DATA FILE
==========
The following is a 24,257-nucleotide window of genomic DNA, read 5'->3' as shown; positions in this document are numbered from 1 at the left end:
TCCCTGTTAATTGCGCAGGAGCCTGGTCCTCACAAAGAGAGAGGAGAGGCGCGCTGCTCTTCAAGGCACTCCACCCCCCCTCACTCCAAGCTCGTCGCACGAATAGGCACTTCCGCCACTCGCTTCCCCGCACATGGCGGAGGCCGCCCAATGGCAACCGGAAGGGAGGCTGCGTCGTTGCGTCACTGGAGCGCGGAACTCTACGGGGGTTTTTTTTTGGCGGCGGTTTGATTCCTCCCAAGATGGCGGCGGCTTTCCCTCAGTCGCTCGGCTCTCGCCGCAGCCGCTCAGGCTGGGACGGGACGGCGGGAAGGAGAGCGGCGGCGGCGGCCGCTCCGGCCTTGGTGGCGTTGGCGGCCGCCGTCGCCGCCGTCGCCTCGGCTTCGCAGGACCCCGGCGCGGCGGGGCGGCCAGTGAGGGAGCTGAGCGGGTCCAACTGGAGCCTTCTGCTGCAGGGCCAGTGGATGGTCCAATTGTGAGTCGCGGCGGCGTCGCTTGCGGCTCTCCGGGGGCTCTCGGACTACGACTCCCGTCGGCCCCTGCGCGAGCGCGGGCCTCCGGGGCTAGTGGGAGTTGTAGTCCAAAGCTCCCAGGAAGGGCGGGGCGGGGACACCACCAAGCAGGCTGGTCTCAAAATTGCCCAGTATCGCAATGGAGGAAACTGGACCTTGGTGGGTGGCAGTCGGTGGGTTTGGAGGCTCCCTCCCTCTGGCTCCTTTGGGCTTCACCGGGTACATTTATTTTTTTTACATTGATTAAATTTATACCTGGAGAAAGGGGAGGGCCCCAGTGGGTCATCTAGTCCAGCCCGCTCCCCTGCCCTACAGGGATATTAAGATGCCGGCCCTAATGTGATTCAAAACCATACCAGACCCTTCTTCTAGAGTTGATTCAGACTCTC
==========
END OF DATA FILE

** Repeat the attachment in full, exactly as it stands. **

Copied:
The following is a 24,257-nucleotide window of genomic DNA, read 5'->3' as shown; positions in this document are numbered from 1 at the left end:
TCCCTGTTAATTGCGCAGGAGCCTGGTCCTCACAAAGAGAGAGGAGAGGCGCGCTGCTCTTCAAGGCACTCCACCCCCCCTCACTCCAAGCTCGTCGCACGAATAGGCACTTCCGCCACTCGCTTCCCCGCACATGGCGGAGGCCGCCCAATGGCAACCGGAAGGGAGGCTGCGTCGTTGCGTCACTGGAGCGCGGAACTCTACGGGGGTTTTTTTTTGGCGGCGGTTTGATTCCTCCCAAGATGGCGGCGGCTTTCCCTCAGTCGCTCGGCTCTCGCCGCAGCCGCTCAGGCTGGGACGGGACGGCGGGAAGGAGAGCGGCGGCGGCGGCCGCTCCGGCCTTGGTGGCGTTGGCGGCCGCCGTCGCCGCCGTCGCCTCGGCTTCGCAGGACCCCGGCGCGGCGGGGCGGCCAGTGAGGGAGCTGAGCGGGTCCAACTGGAGCCTTCTGCTGCAGGGCCAGTGGATGGTCCAATTGTGAGTCGCGGCGGCGTCGCTTGCGGCTCTCCGGGGGCTCTCGGACTACGACTCCCGTCGGCCCCTGCGCGAGCGCGGGCCTCCGGGGCTAGTGGGAGTTGTAGTCCAAAGCTCCCAGGAAGGGCGGGGCGGGGACACCACCAAGCAGGCTGGTCTCAAAATTGCCCAGTATCGCAATGGAGGAAACTGGACCTTGGTGGGTGGCAGTCGGTGGGTTTGGAGGCTCCCTCCCTCTGGCTCCTTTGGGCTTCACCGGGTACATTTATTTTTTTTACATTGATTAAATTTATACCTGGAGAAAGGGGAGGGCCCCAGTGGGTCATCTAGTCCAGCCCGCTCCCCTGCCCTACAGGGATATTAAGATGCCGGCCCTAATGTGATTCAAAACCATACCAGACCCTTCTTCTAGAGTTGATTCAGACTCTC